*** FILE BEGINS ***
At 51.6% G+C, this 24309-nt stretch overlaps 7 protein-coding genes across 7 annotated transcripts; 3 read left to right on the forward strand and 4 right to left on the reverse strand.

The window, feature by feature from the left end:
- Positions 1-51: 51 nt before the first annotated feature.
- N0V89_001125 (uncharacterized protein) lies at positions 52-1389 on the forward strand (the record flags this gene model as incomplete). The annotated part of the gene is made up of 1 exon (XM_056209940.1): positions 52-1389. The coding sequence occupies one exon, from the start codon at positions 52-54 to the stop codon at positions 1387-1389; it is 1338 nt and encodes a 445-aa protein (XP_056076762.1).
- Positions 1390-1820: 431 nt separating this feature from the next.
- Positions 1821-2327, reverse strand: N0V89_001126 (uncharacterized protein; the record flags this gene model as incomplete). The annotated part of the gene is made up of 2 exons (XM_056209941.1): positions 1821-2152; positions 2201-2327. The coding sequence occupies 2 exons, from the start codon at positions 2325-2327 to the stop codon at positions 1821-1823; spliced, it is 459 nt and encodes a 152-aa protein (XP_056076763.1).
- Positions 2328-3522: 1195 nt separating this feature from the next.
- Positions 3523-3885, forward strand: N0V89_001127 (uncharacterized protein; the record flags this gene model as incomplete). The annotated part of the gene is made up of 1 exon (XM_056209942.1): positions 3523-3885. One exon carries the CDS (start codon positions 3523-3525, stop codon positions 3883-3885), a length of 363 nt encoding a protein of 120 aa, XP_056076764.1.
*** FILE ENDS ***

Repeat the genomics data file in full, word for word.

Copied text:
At 51.6% G+C, this 24309-nt stretch overlaps 7 protein-coding genes across 7 annotated transcripts; 3 read left to right on the forward strand and 4 right to left on the reverse strand.

The window, feature by feature from the left end:
- Positions 1-51: 51 nt before the first annotated feature.
- N0V89_001125 (uncharacterized protein) lies at positions 52-1389 on the forward strand (the record flags this gene model as incomplete). The annotated part of the gene is made up of 1 exon (XM_056209940.1): positions 52-1389. The coding sequence occupies one exon, from the start codon at positions 52-54 to the stop codon at positions 1387-1389; it is 1338 nt and encodes a 445-aa protein (XP_056076762.1).
- Positions 1390-1820: 431 nt separating this feature from the next.
- Positions 1821-2327, reverse strand: N0V89_001126 (uncharacterized protein; the record flags this gene model as incomplete). The annotated part of the gene is made up of 2 exons (XM_056209941.1): positions 1821-2152; positions 2201-2327. The coding sequence occupies 2 exons, from the start codon at positions 2325-2327 to the stop codon at positions 1821-1823; spliced, it is 459 nt and encodes a 152-aa protein (XP_056076763.1).
- Positions 2328-3522: 1195 nt separating this feature from the next.
- Positions 3523-3885, forward strand: N0V89_001127 (uncharacterized protein; the record flags this gene model as incomplete). The annotated part of the gene is made up of 1 exon (XM_056209942.1): positions 3523-3885. One exon carries the CDS (start codon positions 3523-3525, stop codon positions 3883-3885), a length of 363 nt encoding a protein of 120 aa, XP_056076764.1.